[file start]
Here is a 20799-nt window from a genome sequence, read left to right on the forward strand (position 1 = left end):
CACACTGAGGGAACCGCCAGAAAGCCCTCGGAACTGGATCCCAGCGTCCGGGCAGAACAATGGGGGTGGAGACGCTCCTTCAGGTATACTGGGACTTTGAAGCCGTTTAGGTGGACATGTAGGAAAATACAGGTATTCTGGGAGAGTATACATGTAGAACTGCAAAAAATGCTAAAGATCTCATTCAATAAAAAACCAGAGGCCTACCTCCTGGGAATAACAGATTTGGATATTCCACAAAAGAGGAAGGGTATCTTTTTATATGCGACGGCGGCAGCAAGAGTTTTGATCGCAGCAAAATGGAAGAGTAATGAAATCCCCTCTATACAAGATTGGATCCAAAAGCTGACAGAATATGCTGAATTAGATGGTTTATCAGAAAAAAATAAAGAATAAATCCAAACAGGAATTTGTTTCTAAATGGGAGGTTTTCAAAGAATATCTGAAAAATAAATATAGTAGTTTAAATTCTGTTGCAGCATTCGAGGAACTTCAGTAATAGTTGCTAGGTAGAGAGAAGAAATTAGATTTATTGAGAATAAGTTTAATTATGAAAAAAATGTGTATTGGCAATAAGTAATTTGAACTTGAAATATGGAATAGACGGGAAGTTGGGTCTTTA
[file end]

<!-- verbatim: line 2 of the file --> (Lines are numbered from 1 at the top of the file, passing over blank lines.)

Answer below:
CACACTGAGGGAACCGCCAGAAAGCCCTCGGAACTGGATCCCAGCGTCCGGGCAGAACAATGGGGGTGGAGACGCTCCTTCAGGTATACTGGGACTTTGAAGCCGTTTAGGTGGACATGTAGGAAAATACAGGTATTCTGGGAGAGTATACATGTAGAACTGCAAAAAATGCTAAAGATCTCATTCAATAAAAAACCAGAGGCCTACCTCCTGGGAATAACAGATTTGGATATTCCACAAAAGAGGAAGGGTATCTTTTTATATGCGACGGCGGCAGCAAGAGTTTTGATCGCAGCAAAATGGAAGAGTAATGAAATCCCCTCTATACAAGATTGGATCCAAAAGCTGACAGAATATGCTGAATTAGATGGTTTATCAGAAAAAAATAAAGAATAAATCCAAACAGGAATTTGTTTCTAAATGGGAGGTTTTCAAAGAATATCTGAAAAATAAATATAGTAGTTTAAATTCTGTTGCAGCATTCGAGGAACTTCAGTAATAGTTGCTAGGTAGAGAGAAGAAATTAGATTTATTGAGAATAAGTTTAATTATGAAAAAAATGTGTATTGGCAATAAGTAATTTGAACTTGAAATATGGAATAGACGGGAAGTTGGGTCTTTA